• Sclerotherapy vs Cystectomy — more oocytes collected & improved live birth rates with sclerotherapy
    • Routine removal of endometrioma prior to ART not recommended but considered if pain or to allow access to follicles at egg collection and in DE

    Risks of ART in women with endometriosis

    • IVF does not increase endometriosis-related pain, nor does IVF increase the risk of recurrence
    • Ovarian stimulation has minimal impact of endometrioma size
    • Risk of pelvic infection with an endometrioma undergoing egg collection <1% Use antibiotics (good practice)

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    Wednesday, October 04, 2023

    Tuberculosis in Pregnancy

    This is a quick summary of the points taken from the TOG article which was published in July 2023. It is an important exam topic so must be covered thoroughly.

    To download the original article: Click Here

    To Access All TOGs: Click Here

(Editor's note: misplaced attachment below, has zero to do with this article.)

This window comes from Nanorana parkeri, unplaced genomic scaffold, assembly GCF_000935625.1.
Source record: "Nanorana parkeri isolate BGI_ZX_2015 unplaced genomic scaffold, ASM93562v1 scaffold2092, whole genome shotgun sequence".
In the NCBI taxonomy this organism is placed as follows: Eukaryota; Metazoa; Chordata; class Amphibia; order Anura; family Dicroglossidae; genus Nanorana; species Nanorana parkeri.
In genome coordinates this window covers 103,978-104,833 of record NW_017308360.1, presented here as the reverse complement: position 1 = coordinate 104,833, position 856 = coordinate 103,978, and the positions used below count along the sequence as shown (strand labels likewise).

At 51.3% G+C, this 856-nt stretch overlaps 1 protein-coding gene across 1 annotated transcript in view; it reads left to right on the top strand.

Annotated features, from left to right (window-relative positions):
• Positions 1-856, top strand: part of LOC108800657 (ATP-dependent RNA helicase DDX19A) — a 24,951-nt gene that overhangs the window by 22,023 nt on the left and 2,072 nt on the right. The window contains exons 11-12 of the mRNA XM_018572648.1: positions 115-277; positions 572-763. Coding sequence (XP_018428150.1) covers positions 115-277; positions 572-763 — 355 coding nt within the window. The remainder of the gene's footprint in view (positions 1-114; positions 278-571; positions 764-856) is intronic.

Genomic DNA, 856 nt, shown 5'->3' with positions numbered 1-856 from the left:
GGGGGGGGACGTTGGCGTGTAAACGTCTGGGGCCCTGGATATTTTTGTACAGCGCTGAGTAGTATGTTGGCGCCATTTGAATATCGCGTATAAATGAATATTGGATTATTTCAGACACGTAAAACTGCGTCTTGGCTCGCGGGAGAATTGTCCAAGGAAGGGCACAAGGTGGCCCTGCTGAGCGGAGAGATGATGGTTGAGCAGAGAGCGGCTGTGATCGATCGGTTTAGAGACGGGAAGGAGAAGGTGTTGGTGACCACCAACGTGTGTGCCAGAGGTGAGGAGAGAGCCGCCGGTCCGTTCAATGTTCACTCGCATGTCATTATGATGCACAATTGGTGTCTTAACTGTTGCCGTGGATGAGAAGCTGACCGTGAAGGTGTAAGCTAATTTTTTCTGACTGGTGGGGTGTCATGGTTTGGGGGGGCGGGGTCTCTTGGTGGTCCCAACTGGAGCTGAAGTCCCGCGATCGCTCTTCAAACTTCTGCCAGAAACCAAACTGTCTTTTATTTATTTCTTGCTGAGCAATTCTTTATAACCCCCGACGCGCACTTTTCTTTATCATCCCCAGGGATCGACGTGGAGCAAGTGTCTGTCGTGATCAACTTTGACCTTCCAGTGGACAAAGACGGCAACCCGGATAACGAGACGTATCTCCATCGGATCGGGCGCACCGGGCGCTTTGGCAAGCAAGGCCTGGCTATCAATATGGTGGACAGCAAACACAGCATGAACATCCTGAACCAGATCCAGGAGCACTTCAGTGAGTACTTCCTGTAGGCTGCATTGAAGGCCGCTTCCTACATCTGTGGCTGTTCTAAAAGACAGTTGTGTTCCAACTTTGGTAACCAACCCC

To Join RK4 MRCOG Courses: Click Here


    • Tuberculosis (TB) is one of the leading infectious causes of overall mortality
    • Highest disease burden in low-resource countries 
    • >2/3 cases in Africa and Southeast Asia
    • Co-infection of TB & HIV in reproductive years is significant
    • In UK — increasing due to immigration 
    • Can have adverse effects on mother & fetus


    • Global incidence - 1990-2020 — 9.9 million with 1.3 million deaths worldwide 
    • Major contributors to the resurging global TB epidemic — Poverty, HIV Coinfection, Drug resistance
    • In 2020 UK had 4700 cases = 6.9 per 100 000
    • Risk of new migrant women having active TB highest in first 5 years of migration
    • Exact worldwide TB prevalence in pregnancy - Uncertain & depends on area